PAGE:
Sustainable development and de-growth
- Economic growth based on consumption is dependent on the exploitation of natural resources
- Sustainable development demands lifestyle changes as much as technology and innovation
- De-growth of the wealthiest economies rather than clean technology is the need of the hour
Ahead of two major climate conferences this year on the deeply integrated issues of climate change and sustainable development under the UN Framework, discussions around technology are peaking.
The international community on climate change strongly pushes the agenda of deep de-carbonisation for the world economies in order to meet the global challenge of restricting temperature increase to two degrees Celsius. This is to be achieved primarily through the transformation of economies towards renewable energy, energy efficiency and afforestation.
Limits to technology and innovation
Technology and innovation are considered powerful drivers to meet low carbon growth in the context of climate change. As a co-benefit, sustainable development is sought to be met. However, this understanding is dealt with strong pre-assumptions.
What one loses sight, at times, is of the context of accessing resources to meet these goals within the finite world. The economic process of growth, essentially driven by growth in consumption and production, is heavily dependent on the exploitation of these finite natural resources. This means that even to meet the global climate change agenda of low carbon growth, countries would need to rely heavily on natural resources, including renewable and non-renewable such as minerals, metals, fossil fuels, land, forest and water.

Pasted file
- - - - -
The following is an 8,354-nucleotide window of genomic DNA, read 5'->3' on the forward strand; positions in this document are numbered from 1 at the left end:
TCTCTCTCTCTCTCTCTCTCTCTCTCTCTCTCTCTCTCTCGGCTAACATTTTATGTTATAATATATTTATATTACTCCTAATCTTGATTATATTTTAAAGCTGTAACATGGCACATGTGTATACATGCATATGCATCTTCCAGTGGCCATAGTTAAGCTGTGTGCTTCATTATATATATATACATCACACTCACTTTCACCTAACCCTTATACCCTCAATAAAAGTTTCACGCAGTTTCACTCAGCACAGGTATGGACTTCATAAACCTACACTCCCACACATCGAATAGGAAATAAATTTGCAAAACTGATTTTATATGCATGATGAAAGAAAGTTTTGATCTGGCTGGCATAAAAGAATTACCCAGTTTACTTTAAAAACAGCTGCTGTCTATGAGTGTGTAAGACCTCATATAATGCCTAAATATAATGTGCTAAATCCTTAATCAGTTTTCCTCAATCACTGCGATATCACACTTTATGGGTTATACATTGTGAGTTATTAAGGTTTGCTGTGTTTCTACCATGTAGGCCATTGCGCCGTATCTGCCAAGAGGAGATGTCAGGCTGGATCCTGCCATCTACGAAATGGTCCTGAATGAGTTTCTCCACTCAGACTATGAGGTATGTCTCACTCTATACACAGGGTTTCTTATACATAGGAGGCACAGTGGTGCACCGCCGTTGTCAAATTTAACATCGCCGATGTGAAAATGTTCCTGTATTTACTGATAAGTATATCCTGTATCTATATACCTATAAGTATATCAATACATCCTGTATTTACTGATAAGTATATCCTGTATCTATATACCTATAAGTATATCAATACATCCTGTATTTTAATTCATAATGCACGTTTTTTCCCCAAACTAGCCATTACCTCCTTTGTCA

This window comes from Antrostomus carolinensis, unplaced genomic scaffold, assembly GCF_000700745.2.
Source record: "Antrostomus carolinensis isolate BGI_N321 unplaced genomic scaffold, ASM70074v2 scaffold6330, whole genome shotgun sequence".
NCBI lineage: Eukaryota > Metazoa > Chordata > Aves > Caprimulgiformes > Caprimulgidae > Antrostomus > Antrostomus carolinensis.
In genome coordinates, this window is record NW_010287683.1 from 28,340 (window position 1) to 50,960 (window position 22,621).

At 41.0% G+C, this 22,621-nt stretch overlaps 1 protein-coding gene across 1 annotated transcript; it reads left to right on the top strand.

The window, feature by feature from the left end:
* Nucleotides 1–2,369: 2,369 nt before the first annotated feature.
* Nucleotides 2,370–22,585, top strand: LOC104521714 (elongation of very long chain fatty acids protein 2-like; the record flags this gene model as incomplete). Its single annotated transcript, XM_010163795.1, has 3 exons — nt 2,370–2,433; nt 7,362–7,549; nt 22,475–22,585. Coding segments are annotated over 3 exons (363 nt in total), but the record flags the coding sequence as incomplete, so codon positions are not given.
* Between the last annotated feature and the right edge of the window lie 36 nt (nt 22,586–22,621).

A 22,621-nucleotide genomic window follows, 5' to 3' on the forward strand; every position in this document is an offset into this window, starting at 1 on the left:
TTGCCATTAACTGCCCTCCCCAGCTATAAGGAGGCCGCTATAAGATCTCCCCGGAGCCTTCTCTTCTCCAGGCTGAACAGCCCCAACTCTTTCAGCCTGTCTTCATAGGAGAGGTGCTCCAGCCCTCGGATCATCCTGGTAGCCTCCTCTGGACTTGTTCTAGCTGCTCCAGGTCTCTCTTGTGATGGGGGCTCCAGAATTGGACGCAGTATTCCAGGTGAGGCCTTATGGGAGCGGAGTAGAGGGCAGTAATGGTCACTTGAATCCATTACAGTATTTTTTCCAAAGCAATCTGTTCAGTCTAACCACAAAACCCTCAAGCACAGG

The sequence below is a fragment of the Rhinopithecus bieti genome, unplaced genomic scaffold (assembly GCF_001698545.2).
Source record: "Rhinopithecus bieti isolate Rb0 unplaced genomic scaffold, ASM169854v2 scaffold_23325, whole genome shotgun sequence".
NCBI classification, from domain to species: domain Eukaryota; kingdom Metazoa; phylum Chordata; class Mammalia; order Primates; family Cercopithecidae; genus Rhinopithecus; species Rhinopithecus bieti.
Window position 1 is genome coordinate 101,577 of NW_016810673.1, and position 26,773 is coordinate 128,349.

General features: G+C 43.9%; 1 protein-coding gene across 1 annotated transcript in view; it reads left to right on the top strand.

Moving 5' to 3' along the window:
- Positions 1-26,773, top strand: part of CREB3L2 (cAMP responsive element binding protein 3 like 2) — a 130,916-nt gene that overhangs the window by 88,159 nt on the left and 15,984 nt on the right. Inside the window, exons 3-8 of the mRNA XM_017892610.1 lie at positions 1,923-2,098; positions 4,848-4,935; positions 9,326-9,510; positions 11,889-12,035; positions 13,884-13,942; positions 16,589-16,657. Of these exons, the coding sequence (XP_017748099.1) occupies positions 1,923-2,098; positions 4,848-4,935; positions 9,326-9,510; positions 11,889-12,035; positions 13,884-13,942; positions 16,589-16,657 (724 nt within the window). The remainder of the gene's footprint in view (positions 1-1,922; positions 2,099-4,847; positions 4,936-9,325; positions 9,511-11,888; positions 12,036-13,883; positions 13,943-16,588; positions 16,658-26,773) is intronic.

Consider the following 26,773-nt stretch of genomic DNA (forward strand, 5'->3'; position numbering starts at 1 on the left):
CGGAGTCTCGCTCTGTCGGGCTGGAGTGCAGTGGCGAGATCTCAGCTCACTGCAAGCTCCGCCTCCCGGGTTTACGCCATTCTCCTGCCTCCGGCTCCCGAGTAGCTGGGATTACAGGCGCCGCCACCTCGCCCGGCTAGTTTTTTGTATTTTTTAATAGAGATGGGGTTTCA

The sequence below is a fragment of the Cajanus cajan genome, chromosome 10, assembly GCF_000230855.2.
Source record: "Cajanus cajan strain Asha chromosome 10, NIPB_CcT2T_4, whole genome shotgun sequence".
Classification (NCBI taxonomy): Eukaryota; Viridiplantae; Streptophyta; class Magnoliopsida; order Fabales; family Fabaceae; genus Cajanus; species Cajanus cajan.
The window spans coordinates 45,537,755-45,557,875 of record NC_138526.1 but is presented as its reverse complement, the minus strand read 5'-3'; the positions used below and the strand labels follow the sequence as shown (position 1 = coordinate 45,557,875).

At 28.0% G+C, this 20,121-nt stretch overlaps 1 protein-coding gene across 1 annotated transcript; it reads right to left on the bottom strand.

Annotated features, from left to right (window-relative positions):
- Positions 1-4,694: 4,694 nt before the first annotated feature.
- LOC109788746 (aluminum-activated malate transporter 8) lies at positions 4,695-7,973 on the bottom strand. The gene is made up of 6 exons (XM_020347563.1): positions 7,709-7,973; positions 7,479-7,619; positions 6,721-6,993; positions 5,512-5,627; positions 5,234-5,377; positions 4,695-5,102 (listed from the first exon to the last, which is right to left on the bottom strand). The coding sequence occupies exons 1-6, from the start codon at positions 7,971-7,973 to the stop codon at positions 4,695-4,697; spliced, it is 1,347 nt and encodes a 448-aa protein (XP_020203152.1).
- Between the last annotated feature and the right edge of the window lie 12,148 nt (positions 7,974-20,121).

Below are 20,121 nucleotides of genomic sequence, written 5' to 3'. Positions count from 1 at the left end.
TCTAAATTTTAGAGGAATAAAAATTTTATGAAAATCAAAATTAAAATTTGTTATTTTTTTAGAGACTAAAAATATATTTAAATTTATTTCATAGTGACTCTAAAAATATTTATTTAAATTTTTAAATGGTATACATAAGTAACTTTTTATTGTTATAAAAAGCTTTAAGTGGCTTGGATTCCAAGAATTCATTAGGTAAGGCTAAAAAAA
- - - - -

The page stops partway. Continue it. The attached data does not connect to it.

This can be illustrated by taking the example of energy system transition of the world towards renewable energy. In 2014, for the first time in four decades, the global economy grew along with energy demand without an increase in global carbon emissions. The recently released Renewables 2015 Global Status Report talks about “increased penetration of renewable energy and improvements in energy efficiency.”
Materials needed for sustainable development
It is important to note that even to cope with this transition, material requirement of the world is set to multiply. For instance, the global copper consumption is poised to increase not just because electricity demand is growing but also because new energy technologies typically require more of this metal than the traditional sources. For instance, each megawatt of renewable energy on average requires 6—8 tons of copper while traditional energy sources require one-sixth of it.
If all the economies of the world were to deeply decarbonise their energy systems what will the future demand and availability of copper look like? If we were to extrapolate this to all other natural resources, both renewable and non-renewable such as minerals, energy, land, forest and water, it is imperative to question if we will safely be heading towards sustainable development.